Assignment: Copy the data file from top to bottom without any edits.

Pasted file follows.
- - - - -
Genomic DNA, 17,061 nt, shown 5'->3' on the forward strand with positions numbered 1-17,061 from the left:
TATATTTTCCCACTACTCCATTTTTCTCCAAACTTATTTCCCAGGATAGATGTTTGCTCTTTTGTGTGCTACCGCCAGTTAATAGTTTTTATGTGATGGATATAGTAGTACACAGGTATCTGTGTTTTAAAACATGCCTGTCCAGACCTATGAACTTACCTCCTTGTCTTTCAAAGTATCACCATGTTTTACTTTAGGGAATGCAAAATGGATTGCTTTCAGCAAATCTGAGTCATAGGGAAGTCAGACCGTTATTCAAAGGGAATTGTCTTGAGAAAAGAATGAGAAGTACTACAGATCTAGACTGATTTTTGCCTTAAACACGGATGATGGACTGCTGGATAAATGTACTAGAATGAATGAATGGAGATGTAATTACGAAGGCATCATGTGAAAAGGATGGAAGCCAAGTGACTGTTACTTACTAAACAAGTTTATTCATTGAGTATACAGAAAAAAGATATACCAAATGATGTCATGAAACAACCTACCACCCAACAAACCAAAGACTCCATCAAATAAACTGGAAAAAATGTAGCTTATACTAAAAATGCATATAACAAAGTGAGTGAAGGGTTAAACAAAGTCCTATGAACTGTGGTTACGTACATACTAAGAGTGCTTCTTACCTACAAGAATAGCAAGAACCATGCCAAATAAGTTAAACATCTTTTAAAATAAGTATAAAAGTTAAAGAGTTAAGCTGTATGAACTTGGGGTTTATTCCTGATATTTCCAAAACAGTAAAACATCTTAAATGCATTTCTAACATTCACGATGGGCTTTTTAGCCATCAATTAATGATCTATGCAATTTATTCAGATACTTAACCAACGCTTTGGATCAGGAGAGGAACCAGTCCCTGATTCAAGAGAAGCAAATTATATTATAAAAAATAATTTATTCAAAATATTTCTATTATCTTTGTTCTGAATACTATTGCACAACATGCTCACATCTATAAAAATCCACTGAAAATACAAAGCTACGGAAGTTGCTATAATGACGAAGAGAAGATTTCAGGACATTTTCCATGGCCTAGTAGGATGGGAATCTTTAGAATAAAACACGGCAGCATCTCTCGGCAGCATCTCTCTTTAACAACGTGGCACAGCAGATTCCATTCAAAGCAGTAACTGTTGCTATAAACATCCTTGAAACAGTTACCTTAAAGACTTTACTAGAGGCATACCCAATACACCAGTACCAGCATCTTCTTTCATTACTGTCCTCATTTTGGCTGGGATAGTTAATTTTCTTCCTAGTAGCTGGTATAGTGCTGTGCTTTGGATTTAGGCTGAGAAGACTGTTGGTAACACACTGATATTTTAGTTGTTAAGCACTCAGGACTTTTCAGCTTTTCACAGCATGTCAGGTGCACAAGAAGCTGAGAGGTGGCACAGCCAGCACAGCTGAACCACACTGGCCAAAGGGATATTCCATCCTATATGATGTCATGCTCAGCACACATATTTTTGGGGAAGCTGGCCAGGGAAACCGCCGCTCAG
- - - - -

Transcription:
Genomic DNA, 17,061 nt, shown 5'->3' on the forward strand with positions numbered 1-17,061 from the left:
TATATTTTCCCACTACTCCATTTTTCTCCAAACTTATTTCCCAGGATAGATGTTTGCTCTTTTGTGTGCTACCGCCAGTTAATAGTTTTTATGTGATGGATATAGTAGTACACAGGTATCTGTGTTTTAAAACATGCCTGTCCAGACCTATGAACTTACCTCCTTGTCTTTCAAAGTATCACCATGTTTTACTTTAGGGAATGCAAAATGGATTGCTTTCAGCAAATCTGAGTCATAGGGAAGTCAGACCGTTATTCAAAGGGAATTGTCTTGAGAAAAGAATGAGAAGTACTACAGATCTAGACTGATTTTTGCCTTAAACACGGATGATGGACTGCTGGATAAATGTACTAGAATGAATGAATGGAGATGTAATTACGAAGGCATCATGTGAAAAGGATGGAAGCCAAGTGACTGTTACTTACTAAACAAGTTTATTCATTGAGTATACAGAAAAAAGATATACCAAATGATGTCATGAAACAACCTACCACCCAACAAACCAAAGACTCCATCAAATAAACTGGAAAAAATGTAGCTTATACTAAAAATGCATATAACAAAGTGAGTGAAGGGTTAAACAAAGTCCTATGAACTGTGGTTACGTACATACTAAGAGTGCTTCTTACCTACAAGAATAGCAAGAACCATGCCAAATAAGTTAAACATCTTTTAAAATAAGTATAAAAGTTAAAGAGTTAAGCTGTATGAACTTGGGGTTTATTCCTGATATTTCCAAAACAGTAAAACATCTTAAATGCATTTCTAACATTCACGATGGGCTTTTTAGCCATCAATTAATGATCTATGCAATTTATTCAGATACTTAACCAACGCTTTGGATCAGGAGAGGAACCAGTCCCTGATTCAAGAGAAGCAAATTATATTATAAAAAATAATTTATTCAAAATATTTCTATTATCTTTGTTCTGAATACTATTGCACAACATGCTCACATCTATAAAAATCCACTGAAAATACAAAGCTACGGAAGTTGCTATAATGACGAAGAGAAGATTTCAGGACATTTTCCATGGCCTAGTAGGATGGGAATCTTTAGAATAAAACACGGCAGCATCTCTCGGCAGCATCTCTCTTTAACAACGTGGCACAGCAGATTCCATTCAAAGCAGTAACTGTTGCTATAAACATCCTTGAAACAGTTACCTTAAAGACTTTACTAGAGGCATACCCAATACACCAGTACCAGCATCTTCTTTCATTACTGTCCTCATTTTGGCTGGGATAGTTAATTTTCTTCCTAGTAGCTGGTATAGTGCTGTGCTTTGGATTTAGGCTGAGAAGACTGTTGGTAACACACTGATATTTTAGTTGTTAAGCACTCAGGACTTTTCAGCTTTTCACAGCATGTCAGGTGCACAAGAAGCTGAGAGGTGGCACAGCCAGCACAGCTGAACCACACTGGCCAAAGGGATATTCCATCCTATATGATGTCATGCTCAGCACACATATTTTTGGGGAAGCTGGCCAGGGAAACCGCCGCTCAG